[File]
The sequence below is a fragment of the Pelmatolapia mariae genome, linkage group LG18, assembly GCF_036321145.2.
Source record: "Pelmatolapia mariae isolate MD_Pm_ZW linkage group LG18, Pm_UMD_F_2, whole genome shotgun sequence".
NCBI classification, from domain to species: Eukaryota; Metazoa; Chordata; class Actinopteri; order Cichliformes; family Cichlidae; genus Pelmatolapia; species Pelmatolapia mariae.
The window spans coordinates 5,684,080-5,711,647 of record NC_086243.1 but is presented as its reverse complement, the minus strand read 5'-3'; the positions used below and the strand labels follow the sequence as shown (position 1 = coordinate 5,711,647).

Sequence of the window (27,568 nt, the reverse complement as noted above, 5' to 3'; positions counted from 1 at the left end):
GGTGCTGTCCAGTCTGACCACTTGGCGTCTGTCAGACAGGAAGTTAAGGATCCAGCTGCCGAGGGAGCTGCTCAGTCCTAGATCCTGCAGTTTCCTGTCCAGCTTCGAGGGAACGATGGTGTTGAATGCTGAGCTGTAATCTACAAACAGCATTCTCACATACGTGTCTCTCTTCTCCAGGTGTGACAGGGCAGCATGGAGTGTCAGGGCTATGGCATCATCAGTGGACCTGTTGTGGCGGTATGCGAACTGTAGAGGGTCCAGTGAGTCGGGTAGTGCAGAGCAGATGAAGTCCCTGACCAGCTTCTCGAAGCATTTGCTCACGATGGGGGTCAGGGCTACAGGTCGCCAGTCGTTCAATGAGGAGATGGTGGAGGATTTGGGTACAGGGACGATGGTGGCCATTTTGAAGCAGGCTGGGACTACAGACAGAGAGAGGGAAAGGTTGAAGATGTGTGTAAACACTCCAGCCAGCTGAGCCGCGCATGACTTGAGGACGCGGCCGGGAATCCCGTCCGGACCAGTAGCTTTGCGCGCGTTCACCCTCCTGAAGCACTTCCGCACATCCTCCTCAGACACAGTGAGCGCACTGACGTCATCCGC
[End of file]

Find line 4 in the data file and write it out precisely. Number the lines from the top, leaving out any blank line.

The window spans coordinates 5,684,080-5,711,647 of record NC_086243.1 but is presented as its reverse complement, the minus strand read 5'-3'; the positions used below and the strand labels follow the sequence as shown (position 1 = coordinate 5,711,647).